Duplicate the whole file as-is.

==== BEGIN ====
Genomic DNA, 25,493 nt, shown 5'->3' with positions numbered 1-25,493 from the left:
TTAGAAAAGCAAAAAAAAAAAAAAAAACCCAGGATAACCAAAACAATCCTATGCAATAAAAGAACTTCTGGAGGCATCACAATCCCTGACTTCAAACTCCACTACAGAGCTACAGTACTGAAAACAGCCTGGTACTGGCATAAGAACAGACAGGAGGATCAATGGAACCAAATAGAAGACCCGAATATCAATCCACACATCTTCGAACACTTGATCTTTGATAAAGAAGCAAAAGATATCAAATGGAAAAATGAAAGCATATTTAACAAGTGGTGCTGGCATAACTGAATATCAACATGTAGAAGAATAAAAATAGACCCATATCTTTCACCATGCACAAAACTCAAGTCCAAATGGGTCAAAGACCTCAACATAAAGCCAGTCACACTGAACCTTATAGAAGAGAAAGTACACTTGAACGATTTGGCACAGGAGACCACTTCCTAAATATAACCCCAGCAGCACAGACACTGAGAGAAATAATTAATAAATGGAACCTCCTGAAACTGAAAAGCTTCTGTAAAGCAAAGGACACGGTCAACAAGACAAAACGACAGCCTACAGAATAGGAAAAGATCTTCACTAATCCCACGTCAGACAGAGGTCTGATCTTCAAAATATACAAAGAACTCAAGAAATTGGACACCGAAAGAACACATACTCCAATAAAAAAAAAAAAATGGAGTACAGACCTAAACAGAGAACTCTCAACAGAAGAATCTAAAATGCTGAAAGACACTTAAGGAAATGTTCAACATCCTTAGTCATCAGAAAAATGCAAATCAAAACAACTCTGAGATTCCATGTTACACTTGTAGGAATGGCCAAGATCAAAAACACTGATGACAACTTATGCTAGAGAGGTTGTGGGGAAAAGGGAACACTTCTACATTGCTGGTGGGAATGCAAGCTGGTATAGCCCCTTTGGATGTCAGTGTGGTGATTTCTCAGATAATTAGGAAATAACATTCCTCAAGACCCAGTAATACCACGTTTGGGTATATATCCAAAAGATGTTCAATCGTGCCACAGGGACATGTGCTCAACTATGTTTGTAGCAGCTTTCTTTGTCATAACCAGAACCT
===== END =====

Genomic DNA, 25,493 nt, shown 5'->3' with positions numbered 1-25,493 from the left:
TTAGAAAAGCAAAAAAAAAAAAAAAAACCCAGGATAACCAAAACAATCCTATGCAATAAAAGAACTTCTGGAGGCATCACAATCCCTGACTTCAAACTCCACTACAGAGCTACAGTACTGAAAACAGCCTGGTACTGGCATAAGAACAGACAGGAGGATCAATGGAACCAAATAGAAGACCCGAATATCAATCCACACATCTTCGAACACTTGATCTTTGATAAAGAAGCAAAAGATATCAAATGGAAAAATGAAAGCATATTTAACAAGTGGTGCTGGCATAACTGAATATCAACATGTAGAAGAATAAAAATAGACCCATATCTTTCACCATGCACAAAACTCAAGTCCAAATGGGTCAAAGACCTCAACATAAAGCCAGTCACACTGAACCTTATAGAAGAGAAAGTACACTTGAACGATTTGGCACAGGAGACCACTTCCTAAATATAACCCCAGCAGCACAGACACTGAGAGAAATAATTAATAAATGGAACCTCCTGAAACTGAAAAGCTTCTGTAAAGCAAAGGACACGGTCAACAAGACAAAACGACAGCCTACAGAATAGGAAAAGATCTTCACTAATCCCACGTCAGACAGAGGTCTGATCTTCAAAATATACAAAGAACTCAAGAAATTGGACACCGAAAGAACACATACTCCAATAAAAAAAAAAAAATGGAGTACAGACCTAAACAGAGAACTCTCAACAGAAGAATCTAAAATGCTGAAAGACACTTAAGGAAATGTTCAACATCCTTAGTCATCAGAAAAATGCAAATCAAAACAACTCTGAGATTCCATGTTACACTTGTAGGAATGGCCAAGATCAAAAACACTGATGACAACTTATGCTAGAGAGGTTGTGGGGAAAAGGGAACACTTCTACATTGCTGGTGGGAATGCAAGCTGGTATAGCCCCTTTGGATGTCAGTGTGGTGATTTCTCAGATAATTAGGAAATAACATTCCTCAAGACCCAGTAATACCACGTTTGGGTATATATCCAAAAGATGTTCAATCGTGCCACAGGGACATGTGCTCAACTATGTTTGTAGCAGCTTTCTTTGTCATAACCAGAACCT